Android Tutorial: Gestures in your app

Gestures in mobile apps are pretty common place these days. Almost anyone with smart phone experience knows that pinching will usually zoom in on an image. Now, using Gestures in Android is a snap.

OnTouch

All gestures are really handled with one event on an Activity. OnTouch is called anytime a View is touched on the screen. It provides all the information you’ll need to create some pretty interesting gestures. Android provides a few simple classes that allow you to quickly add some gestures to your application without really getting into the details of gestures. When OnTouch is fired, you receive a MotionEvent and a reference to the View that was touched.

Explanation of a Motion Event

The Motion Event is what the Android OS returns every time the screen is touched in the OnTouch callback. The MotionEvent object contains information about how many fingers are touching the screen and the velocity of a finger that is moving. It has all the details needed to handle any kind of Gesture. Android also goes a step further.

Android provides a few nice classes for some basic gesture detection, such as single finger drag and drop. They provide the developer with an easy way to implement a few gestures without really getting your hands dirty by using the SimpleOnGestureListener.

How to use the OnGestureListener

Using the OnGestureListener is very easy. In your activity, hook up your OnTouch Listener to the root view of your activity (if you’re looking to have gestures on the full screen).

rootLayout.setOnTouchListener(new OnTouchListener() {
	@Override
	public boolean onTouch(View v, MotionEvent event) {
		yourGestureListener.onTouchEvent(event);
		return false;
	}
});

Now all of the touch events on the rootlayout will be handled by your SimpleOnGestureListener. All that is left is to implement what your Gesture Listener does on certain touch events. By simply overriding the methods you need, you can implement gesture functionality without determining what type of gesture the user has done. For example, you can override the OnScroll method of the SimpleOnGestureListener to implement your own function for scrolling on your View.

Why the Simple GestureDetector isn’t so great

The Simple GestureDetector is great for any gesture that only requires some basic gestures. However, for any gesture looking for two (or more) touches, you’re out of luck. If you really want to get into the thick of Gestures, you really need to look into the Motion Event object a bit further.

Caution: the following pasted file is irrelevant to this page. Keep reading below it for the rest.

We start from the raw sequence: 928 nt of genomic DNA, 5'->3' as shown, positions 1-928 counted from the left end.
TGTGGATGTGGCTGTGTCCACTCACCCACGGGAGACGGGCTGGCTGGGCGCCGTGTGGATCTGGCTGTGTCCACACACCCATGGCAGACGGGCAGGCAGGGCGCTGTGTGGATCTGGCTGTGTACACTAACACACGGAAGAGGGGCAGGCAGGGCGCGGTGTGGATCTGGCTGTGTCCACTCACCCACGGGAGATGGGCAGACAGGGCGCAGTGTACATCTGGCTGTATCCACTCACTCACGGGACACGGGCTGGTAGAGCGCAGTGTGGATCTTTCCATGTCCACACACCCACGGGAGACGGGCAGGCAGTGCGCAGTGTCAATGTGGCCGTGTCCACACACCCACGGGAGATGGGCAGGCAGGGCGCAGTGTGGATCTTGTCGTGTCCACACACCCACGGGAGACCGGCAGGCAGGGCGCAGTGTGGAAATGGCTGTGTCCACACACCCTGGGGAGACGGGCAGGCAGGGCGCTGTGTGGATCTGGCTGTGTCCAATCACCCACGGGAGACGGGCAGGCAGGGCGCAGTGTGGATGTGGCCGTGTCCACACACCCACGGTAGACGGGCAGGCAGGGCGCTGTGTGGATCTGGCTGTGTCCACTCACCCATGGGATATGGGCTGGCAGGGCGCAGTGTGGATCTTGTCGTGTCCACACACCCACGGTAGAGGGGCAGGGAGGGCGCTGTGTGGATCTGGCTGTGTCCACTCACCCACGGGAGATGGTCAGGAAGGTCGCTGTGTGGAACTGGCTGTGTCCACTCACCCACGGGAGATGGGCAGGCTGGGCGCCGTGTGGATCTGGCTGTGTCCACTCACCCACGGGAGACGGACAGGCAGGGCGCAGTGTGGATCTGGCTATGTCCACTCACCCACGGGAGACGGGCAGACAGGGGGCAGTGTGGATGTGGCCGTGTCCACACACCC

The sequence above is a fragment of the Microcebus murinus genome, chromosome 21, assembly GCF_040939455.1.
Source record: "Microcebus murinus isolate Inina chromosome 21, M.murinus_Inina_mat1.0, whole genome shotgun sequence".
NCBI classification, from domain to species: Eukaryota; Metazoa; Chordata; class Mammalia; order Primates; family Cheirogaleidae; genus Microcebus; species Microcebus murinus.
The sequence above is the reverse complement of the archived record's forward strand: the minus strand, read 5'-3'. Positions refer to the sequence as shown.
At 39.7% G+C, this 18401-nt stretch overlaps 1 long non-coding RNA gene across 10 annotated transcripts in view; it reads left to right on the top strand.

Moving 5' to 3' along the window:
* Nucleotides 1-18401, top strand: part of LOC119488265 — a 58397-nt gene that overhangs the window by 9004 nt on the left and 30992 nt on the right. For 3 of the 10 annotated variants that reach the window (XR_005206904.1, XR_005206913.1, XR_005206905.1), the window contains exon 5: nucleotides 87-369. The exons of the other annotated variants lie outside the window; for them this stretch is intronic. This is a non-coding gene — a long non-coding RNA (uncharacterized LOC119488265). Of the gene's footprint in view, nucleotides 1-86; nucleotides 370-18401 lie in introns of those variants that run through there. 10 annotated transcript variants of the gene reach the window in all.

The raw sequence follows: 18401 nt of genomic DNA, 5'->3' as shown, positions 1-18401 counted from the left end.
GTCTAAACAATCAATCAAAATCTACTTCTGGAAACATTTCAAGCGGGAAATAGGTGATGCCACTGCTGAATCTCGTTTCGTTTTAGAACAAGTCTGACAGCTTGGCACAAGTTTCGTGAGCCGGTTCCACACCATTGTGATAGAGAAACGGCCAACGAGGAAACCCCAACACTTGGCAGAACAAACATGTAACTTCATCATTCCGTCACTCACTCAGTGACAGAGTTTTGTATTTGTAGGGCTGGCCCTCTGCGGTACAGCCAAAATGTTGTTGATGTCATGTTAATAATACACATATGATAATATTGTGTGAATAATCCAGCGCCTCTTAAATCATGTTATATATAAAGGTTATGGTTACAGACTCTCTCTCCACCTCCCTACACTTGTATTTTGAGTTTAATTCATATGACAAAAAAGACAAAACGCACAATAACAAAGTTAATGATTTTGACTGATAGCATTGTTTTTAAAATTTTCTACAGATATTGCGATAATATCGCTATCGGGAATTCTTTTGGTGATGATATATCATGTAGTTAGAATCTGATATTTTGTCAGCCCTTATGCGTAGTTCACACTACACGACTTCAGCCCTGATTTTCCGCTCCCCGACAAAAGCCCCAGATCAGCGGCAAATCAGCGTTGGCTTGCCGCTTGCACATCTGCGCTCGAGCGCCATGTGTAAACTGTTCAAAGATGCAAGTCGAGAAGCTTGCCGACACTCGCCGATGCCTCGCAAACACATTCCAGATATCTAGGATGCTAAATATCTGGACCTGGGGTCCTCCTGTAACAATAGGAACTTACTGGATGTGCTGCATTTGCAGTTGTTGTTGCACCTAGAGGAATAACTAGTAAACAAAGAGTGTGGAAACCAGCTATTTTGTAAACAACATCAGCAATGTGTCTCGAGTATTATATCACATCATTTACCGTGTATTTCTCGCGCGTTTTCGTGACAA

Creating More Complicated Gestures

Lets go in a different direction from the above example. Lets say, instead of just calling the Gesture Listener in our OnTouch callback, lets look at the Motion Event object a bit more.

Each Motion Event we receive has its own action, such as DOWN, where a finger has been pressed on the view, or MOVE, where a finger has moved from one position on the two dimensional plane to another. The Motion Event also has an action that is very useful for handling multi-touch gestures, called POINTER_DOWN, which is used when a second touch is placed on the view.

Using these actions, complex gestures can be created. For example, a pinch gesture (usually used to zoom in on a map) could work like this:

1. Received DOWN. We record the initial spot where the user touched the screen.

2. Received POINTER_DOWN. Since we know this could be a two finger gesture, we record the spot of the second touch

3. Received MOVE. Now we check to see if the two pointers we have detected have moved towards each other. *

*Note that within a Motion Event object, it is possible to get the coordinates of different touches by using the event.getX() method.

Gesture Predictions

Android also has a way to load in specific gestures to your application as well. These specific gestures can be more unique than the ones mentioned above, such as drawing a Z symbol on the screen.

Creating these types of gestures requires the Emulator. You first draw your gestures in the emulator, and then you save them into a file. You can then take your created gesture file and load it into your application. By adding a GestureOverLayView onto your Layout, you can use your newly-created gestures to do whatever you would like.

Click here to get some more information on Gesture Predictions.

Reference: Android Tutorial: Adding Gestures to Your App from our JCG partner Isaac Taylor at the Programming Mobile blog.

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One Response to "Android Tutorial: Gestures in your app"

  1. Rick Hathaway says:

    Anyone know if this is relavent to usage with Cocos2D? Just got into Android development about a year ago and still struggle some with the conventions of how it all fits together. Great article, by the way, easy and effective read!

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